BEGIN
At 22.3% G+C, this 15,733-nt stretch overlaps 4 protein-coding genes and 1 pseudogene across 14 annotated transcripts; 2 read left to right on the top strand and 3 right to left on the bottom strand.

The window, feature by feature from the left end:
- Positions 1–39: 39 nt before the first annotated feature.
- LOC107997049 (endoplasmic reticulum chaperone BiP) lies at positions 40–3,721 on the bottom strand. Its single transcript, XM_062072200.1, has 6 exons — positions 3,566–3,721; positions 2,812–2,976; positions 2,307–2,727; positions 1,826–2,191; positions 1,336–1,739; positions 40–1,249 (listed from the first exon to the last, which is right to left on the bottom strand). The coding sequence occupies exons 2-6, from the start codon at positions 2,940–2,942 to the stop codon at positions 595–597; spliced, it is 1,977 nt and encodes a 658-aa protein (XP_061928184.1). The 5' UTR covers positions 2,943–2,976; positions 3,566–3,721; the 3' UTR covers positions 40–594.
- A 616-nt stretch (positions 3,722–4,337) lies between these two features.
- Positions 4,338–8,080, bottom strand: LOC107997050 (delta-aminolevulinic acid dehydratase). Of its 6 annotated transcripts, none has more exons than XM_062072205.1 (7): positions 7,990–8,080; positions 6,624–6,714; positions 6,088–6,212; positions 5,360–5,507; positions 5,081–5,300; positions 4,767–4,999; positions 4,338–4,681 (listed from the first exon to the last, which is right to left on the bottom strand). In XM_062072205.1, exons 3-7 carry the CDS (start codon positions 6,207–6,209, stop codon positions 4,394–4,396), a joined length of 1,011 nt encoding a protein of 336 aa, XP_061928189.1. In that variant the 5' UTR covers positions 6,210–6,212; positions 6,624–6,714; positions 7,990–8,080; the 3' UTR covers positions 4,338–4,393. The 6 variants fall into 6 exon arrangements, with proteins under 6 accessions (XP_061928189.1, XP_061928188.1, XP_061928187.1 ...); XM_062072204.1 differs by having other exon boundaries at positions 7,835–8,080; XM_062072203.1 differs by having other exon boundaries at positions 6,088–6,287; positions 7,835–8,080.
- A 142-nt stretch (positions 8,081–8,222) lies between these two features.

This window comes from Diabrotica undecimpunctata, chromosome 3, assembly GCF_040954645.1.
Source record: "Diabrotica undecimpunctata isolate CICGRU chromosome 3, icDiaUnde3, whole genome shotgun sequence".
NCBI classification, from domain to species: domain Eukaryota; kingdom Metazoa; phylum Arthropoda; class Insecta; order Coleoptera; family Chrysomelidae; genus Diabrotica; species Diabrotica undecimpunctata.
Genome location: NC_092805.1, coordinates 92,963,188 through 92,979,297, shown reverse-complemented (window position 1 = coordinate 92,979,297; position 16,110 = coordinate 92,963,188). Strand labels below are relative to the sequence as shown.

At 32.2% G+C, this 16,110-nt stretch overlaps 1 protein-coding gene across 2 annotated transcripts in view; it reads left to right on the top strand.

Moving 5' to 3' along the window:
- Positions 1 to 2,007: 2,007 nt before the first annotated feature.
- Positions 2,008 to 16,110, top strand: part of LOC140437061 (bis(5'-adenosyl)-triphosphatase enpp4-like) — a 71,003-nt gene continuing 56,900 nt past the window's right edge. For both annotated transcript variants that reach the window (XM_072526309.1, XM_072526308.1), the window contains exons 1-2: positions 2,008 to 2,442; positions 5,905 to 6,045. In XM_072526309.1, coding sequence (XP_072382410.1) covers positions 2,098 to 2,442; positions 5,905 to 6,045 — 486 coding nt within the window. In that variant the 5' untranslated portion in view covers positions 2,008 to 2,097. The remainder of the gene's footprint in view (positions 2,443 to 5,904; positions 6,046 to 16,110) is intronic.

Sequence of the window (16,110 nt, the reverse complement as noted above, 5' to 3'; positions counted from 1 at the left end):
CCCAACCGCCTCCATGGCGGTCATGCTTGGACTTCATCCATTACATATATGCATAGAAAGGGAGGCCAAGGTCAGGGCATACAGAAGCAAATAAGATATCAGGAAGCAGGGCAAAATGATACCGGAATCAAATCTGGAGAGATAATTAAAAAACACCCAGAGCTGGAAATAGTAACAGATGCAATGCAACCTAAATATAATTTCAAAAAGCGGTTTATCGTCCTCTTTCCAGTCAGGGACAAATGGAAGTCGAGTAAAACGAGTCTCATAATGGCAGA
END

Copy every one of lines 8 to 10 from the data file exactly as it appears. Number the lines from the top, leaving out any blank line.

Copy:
This window comes from Diabrotica undecimpunctata, chromosome 3, assembly GCF_040954645.1.
Source record: "Diabrotica undecimpunctata isolate CICGRU chromosome 3, icDiaUnde3, whole genome shotgun sequence".
NCBI classification, from domain to species: domain Eukaryota; kingdom Metazoa; phylum Arthropoda; class Insecta; order Coleoptera; family Chrysomelidae; genus Diabrotica; species Diabrotica undecimpunctata.